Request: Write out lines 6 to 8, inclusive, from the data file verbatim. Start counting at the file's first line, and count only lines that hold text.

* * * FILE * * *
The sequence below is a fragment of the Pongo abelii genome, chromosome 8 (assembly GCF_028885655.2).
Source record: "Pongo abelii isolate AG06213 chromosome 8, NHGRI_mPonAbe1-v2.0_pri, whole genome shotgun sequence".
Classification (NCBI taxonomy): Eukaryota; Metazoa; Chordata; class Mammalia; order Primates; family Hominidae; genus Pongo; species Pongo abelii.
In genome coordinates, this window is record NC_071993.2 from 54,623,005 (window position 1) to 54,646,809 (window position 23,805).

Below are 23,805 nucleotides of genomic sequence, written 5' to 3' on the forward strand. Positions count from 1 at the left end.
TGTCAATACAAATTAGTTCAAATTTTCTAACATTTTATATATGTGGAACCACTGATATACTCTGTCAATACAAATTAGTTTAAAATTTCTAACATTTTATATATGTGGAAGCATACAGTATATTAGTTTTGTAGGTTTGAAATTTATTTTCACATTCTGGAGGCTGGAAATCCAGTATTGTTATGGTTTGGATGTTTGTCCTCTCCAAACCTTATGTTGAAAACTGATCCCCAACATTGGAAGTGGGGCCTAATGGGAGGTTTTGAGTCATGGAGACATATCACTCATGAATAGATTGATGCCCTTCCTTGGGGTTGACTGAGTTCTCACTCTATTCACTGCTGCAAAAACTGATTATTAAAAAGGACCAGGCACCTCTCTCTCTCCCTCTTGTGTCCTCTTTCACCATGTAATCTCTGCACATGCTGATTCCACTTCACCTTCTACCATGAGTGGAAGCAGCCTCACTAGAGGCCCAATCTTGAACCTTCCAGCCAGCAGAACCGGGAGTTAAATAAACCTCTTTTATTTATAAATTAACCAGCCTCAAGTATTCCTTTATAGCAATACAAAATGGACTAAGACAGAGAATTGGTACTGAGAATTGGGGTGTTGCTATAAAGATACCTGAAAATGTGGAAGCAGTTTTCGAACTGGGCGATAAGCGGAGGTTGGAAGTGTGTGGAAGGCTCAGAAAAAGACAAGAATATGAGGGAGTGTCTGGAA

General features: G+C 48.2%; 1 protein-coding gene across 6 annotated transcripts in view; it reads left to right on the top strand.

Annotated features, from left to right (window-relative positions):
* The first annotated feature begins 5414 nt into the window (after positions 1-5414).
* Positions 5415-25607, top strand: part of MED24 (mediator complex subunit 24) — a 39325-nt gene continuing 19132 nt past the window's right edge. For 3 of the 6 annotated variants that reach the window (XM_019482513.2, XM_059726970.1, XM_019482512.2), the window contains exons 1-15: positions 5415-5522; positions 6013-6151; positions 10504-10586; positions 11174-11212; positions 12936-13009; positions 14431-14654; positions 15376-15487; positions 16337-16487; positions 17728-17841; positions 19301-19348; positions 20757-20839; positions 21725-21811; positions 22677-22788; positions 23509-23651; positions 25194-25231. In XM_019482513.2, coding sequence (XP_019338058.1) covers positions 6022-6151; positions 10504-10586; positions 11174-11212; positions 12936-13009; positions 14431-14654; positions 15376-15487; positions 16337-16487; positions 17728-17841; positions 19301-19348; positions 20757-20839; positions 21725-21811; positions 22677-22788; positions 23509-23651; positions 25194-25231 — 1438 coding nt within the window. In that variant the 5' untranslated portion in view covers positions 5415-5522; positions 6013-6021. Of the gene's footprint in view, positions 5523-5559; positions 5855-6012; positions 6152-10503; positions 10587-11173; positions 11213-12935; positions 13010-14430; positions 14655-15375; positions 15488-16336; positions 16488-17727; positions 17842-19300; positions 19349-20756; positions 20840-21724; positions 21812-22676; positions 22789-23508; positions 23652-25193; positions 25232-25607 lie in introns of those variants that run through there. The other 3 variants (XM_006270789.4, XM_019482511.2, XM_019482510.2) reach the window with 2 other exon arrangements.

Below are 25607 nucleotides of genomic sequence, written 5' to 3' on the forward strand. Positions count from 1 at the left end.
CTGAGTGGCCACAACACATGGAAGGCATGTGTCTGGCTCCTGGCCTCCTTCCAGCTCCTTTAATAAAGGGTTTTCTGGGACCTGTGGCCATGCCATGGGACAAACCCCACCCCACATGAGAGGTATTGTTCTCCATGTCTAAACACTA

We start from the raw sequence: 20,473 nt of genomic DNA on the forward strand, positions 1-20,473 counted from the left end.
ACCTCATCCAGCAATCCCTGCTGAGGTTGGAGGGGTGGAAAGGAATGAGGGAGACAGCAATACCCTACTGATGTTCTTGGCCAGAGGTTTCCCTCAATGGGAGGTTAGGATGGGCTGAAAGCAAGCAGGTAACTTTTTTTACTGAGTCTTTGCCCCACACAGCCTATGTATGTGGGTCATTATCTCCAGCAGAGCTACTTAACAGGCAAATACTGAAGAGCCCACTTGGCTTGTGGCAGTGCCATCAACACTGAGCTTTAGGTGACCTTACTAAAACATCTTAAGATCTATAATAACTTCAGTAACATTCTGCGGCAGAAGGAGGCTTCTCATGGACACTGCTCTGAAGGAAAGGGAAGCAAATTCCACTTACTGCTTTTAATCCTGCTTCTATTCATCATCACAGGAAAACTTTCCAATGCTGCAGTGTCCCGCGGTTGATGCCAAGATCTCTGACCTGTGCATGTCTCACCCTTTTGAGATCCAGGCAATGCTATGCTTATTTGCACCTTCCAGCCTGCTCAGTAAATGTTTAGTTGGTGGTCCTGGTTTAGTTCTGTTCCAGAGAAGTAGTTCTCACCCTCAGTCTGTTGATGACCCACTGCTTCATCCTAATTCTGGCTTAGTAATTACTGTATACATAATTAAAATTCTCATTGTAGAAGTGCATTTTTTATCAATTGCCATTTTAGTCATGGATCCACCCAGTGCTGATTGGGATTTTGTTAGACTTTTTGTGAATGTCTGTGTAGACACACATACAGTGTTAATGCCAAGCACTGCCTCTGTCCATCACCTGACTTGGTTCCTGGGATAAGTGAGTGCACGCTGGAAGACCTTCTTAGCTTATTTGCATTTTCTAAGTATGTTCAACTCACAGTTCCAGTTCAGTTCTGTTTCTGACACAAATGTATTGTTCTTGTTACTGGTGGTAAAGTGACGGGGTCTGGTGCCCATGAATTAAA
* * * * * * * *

TGTCAATACAAATTAGTTCAAATTTTCTAACATTTTATATATGTGGAACCACTGATATACTCTGTCAATACAAATTAGTTTAAAATTTCTAACATTTTATATATGTGGAAGCATACAGTATATTAGTTTTGTAGGTTTGAAATTTATTTTCACATTCTGGAGGCTGGAAATCCAGTATTGTTATGGTTTGGATGTTTGTCCTCTCCAAACCTTATGTTGAAAACTGATCCCCAACATTGGAAGTGGGGCCTAATGGGAGGTTTTGAGTCATGGAGACATATCACTCATGAATAGATTGATGCCCTTCCTTGGGGTTGACTGAGTTCTCACTCTATTCACTGCTGCAAAAACTGATTATTAAAAAGGACCAGGCACCTCTCTCTCTCCCTCTTGTGTCCTCTTTCACCATGTAATCTCTGCACATGCTGATTCCACTTCACCTTCTACCATGAGTGGAAGCAGCCTCACTAGAGGCCCAATCTTGAACCTTCCAGCCAGCAGAACCGGGAGTTAAATAAACCTCTTTTATTTATAAATTAACCAGCCTCAAGTATTCCTTTATAGCAATACAAAATGGACTAAGACAGAGAATTGGTACTGAGAATTGGGGTGTTGCTATAAAGATACCTGAAAATGTGGAAGCAGTTTTCGAACTGGGCGATAAGCGGAGGTTGGAAGTGTGTGGAAGGCTCAGAAAAAGACAAGAATATGAGGGAGTGTCTGGAA

General features: G+C 48.2%; 1 protein-coding gene across 6 annotated transcripts in view; it reads left to right on the top strand.

Annotated features, from left to right (window-relative positions):